I've been whining a bit about The West Wing's inherent sexism lately, but for me this is one of the episodes where they do rather better at showing slightly flirty relationships at work without being insulting. When CJ complains that Toby hasn't complimented her on her dress, it feels like a conversation between old friends (mine know to compliment my hair, every time) and when Joey asks Toby how good she's looking right now, it's light and fun and actually works to emphasise her professional superiority over Kiefer. Still, it's a bit on the line, and it would be nice if an episode could go by without some kind of comment on the female characters' bodies or looks. Or with a bit more comment on the men's. Either way.

The interactions between Donna, Josh and Joey are, of course, another thing all together. It's clear that Joey likes Josh a lot, despite sleeping with Q – the look of chagrin on her face when he catches them together is very touching. It's clear that he likes her too. We also get some more slight indications that Donna likes Josh, as she pesters him to go after Joey but looks upset when he says he will (see below) and later rolls around rather tipsy on his bed.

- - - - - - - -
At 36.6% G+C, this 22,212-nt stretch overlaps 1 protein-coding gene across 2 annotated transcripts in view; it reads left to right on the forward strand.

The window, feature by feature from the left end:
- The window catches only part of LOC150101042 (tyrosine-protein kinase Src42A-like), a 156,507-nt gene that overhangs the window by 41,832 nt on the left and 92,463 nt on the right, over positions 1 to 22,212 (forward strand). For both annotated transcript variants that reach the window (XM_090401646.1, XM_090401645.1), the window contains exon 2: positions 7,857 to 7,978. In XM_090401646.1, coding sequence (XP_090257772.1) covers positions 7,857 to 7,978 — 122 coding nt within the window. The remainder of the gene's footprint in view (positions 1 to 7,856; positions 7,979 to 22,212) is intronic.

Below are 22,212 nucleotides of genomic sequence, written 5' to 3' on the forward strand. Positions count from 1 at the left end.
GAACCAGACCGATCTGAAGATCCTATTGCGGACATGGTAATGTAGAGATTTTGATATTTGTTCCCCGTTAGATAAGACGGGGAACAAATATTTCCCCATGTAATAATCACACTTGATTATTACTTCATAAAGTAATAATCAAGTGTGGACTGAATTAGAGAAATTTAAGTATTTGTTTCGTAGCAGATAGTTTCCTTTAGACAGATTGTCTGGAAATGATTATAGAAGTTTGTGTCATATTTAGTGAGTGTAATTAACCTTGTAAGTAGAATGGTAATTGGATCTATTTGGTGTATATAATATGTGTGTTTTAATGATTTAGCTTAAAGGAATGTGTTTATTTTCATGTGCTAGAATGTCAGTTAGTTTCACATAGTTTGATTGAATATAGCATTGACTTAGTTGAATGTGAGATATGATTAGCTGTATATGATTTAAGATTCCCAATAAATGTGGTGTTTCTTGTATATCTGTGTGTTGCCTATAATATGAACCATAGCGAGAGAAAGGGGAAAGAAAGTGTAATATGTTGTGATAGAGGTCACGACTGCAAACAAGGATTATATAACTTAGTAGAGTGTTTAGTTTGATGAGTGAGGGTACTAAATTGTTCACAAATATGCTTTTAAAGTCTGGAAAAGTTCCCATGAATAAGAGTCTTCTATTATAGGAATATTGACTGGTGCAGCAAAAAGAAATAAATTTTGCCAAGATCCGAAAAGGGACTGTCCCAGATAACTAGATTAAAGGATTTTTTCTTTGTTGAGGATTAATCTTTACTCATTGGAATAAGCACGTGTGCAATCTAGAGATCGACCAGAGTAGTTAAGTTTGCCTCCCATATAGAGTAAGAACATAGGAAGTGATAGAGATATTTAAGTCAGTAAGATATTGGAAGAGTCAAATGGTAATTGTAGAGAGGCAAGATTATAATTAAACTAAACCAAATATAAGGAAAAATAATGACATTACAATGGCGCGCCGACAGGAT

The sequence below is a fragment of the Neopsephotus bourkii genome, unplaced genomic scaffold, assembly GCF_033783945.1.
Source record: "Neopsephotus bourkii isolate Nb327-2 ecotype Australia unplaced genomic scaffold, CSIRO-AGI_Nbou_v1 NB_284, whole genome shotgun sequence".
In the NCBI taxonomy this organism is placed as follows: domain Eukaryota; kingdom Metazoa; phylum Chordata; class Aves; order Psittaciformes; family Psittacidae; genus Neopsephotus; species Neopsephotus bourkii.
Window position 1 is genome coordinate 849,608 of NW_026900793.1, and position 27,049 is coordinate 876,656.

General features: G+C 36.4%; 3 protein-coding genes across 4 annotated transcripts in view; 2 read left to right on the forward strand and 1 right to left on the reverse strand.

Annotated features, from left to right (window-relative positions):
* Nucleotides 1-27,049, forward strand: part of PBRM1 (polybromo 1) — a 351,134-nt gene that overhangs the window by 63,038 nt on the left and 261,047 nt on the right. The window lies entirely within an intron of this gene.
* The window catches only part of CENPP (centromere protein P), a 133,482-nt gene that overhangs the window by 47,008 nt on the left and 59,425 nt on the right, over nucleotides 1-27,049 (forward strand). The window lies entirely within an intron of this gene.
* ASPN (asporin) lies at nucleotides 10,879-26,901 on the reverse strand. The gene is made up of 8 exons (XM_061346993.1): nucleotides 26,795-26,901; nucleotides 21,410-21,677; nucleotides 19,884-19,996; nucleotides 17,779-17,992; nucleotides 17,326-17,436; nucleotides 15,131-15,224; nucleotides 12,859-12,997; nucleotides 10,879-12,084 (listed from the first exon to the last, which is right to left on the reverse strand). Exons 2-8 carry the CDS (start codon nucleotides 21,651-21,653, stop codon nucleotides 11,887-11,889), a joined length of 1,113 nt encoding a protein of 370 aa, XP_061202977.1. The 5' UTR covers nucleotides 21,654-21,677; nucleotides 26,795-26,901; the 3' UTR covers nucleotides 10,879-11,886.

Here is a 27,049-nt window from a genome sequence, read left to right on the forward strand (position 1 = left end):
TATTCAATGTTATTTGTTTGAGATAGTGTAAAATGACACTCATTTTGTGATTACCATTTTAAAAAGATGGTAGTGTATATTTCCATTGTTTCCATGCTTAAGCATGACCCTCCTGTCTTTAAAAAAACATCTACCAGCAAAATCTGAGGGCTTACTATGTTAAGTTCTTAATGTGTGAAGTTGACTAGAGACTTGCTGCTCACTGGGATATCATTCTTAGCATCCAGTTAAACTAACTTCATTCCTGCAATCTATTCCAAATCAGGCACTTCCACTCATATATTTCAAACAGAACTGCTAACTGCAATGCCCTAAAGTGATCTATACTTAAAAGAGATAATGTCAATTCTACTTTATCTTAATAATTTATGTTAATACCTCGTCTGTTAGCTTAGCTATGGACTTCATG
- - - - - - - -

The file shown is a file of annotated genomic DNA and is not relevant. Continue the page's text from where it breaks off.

Poor Kenny, of course, is in the middle of everything apart from the final bedroom scene – there's a wonderful moment where Joey shoots a very brief, embarrassed look in Kenny's direction as he has to translate her awkward admission that 'I came here with someone' for Josh. The West Wing is very good in its handling of Joey's disability – it never really gets in her way and certainly doesn't stop her doing her job, but occasionally it complicates things, just a bit (her attempt to cover up her connection to Kiefer with an 'I hear everything' joke that makes Josh so uncomfortable at the idea of laughing at her disability that he forgets to pursue how she knows of their conversation is a moment of evil genius).

I like this episode – any episode with Joey Lucas in it has to be good and there are plenty of great bits of dialogue and it covers some interesting issues. Like much of the first season of The West Wing, it's a bit bitty, though – a series of vignettes surrounding the trip to LA that don't necessarily add up to much beyond furthering the Donna/Josh/Joey love triangle.

Bits 'n' pieces

 - Having recently landed in the middle of the night and then attempted to do a solid half day's work before sleeping, I'm entirely with Leo – it's a very bad idea.

 - Josh has trouble working hotel key cards, and misses the days when there were actual keys. I'm with you there, buddy.

 - The President has not been sleeping well in general and is looking increasingly tired to others. He's also still butting heads with the Vice-President.